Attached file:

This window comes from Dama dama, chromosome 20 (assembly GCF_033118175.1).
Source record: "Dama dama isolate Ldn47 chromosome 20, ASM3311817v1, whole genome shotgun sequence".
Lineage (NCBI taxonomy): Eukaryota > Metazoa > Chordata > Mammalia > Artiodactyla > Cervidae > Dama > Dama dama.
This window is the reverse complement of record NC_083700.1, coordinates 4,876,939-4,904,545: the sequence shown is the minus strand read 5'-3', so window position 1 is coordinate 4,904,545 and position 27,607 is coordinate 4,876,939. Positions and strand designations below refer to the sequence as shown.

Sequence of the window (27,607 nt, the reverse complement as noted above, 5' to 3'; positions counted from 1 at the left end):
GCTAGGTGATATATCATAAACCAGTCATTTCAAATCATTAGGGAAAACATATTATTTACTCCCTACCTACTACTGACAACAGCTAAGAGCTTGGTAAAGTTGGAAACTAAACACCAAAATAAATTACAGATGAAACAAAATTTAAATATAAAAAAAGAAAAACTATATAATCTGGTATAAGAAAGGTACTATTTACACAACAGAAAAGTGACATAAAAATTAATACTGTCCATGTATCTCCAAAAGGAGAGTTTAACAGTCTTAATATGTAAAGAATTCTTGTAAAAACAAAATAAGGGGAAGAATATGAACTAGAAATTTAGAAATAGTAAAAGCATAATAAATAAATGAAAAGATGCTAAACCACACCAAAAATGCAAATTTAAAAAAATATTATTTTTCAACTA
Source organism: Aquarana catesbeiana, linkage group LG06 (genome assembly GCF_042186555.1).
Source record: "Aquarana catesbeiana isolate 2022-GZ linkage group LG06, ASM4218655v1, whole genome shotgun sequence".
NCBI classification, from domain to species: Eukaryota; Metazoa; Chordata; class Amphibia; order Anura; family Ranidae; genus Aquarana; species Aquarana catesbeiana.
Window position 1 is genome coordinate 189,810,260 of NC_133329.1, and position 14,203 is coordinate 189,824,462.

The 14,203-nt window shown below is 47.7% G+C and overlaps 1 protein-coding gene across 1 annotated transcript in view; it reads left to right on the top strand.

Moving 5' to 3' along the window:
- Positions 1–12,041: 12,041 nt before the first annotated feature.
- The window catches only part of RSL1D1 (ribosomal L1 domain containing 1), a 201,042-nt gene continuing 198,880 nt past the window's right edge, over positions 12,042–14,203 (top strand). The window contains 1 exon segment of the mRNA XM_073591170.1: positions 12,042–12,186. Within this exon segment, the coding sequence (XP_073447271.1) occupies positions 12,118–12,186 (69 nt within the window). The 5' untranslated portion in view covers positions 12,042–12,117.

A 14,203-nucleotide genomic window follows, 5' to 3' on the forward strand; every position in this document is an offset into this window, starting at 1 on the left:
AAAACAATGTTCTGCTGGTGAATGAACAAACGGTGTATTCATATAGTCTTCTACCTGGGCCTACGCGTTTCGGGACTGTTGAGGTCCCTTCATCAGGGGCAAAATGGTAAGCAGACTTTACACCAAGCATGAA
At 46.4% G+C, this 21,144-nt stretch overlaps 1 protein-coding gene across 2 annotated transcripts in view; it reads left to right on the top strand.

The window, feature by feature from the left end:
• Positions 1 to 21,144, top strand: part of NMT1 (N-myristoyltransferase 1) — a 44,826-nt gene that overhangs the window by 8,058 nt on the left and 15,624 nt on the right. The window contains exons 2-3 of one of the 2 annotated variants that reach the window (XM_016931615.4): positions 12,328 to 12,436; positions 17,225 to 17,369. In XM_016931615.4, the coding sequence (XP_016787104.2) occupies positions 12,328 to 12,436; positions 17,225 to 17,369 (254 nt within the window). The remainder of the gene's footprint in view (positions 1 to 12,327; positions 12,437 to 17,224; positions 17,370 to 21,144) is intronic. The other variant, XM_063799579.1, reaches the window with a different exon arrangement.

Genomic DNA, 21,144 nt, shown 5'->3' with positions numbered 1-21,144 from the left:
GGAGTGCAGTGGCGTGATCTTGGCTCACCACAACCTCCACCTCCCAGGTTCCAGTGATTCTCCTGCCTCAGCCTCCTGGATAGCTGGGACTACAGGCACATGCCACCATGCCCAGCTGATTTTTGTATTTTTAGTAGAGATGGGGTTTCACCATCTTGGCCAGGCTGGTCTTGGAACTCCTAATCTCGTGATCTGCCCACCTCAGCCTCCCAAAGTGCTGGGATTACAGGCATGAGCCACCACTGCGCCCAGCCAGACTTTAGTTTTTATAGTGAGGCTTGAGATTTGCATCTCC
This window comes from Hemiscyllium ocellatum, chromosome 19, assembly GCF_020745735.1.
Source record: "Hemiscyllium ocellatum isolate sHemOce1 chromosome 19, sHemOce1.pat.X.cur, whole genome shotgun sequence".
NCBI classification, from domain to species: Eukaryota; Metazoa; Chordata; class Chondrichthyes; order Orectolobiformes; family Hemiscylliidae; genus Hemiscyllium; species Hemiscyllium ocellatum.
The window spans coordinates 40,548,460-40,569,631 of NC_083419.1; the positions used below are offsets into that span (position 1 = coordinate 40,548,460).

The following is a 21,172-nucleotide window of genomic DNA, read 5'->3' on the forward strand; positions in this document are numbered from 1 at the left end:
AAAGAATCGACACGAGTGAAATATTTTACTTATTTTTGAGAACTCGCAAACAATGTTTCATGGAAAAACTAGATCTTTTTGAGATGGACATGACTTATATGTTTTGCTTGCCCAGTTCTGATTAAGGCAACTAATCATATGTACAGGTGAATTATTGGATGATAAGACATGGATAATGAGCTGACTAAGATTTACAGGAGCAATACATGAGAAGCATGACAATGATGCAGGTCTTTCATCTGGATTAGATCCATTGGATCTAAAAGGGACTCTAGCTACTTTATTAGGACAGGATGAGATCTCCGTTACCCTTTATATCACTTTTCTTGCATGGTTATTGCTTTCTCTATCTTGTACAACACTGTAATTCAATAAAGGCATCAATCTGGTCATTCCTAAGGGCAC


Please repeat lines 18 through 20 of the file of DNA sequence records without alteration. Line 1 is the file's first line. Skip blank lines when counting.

The window, feature by feature from the left end:
• Positions 1 to 21,144, top strand: part of NMT1 (N-myristoyltransferase 1) — a 44,826-nt gene that overhangs the window by 8,058 nt on the left and 15,624 nt on the right. The window contains exons 2-3 of one of the 2 annotated variants that reach the window (XM_016931615.4): positions 12,328 to 12,436; positions 17,225 to 17,369. In XM_016931615.4, the coding sequence (XP_016787104.2) occupies positions 12,328 to 12,436; positions 17,225 to 17,369 (254 nt within the window). The remainder of the gene's footprint in view (positions 1 to 12,327; positions 12,437 to 17,224; positions 17,370 to 21,144) is intronic. The other variant, XM_063799579.1, reaches the window with a different exon arrangement.

Genomic DNA, 21,144 nt, shown 5'->3' with positions numbered 1-21,144 from the left: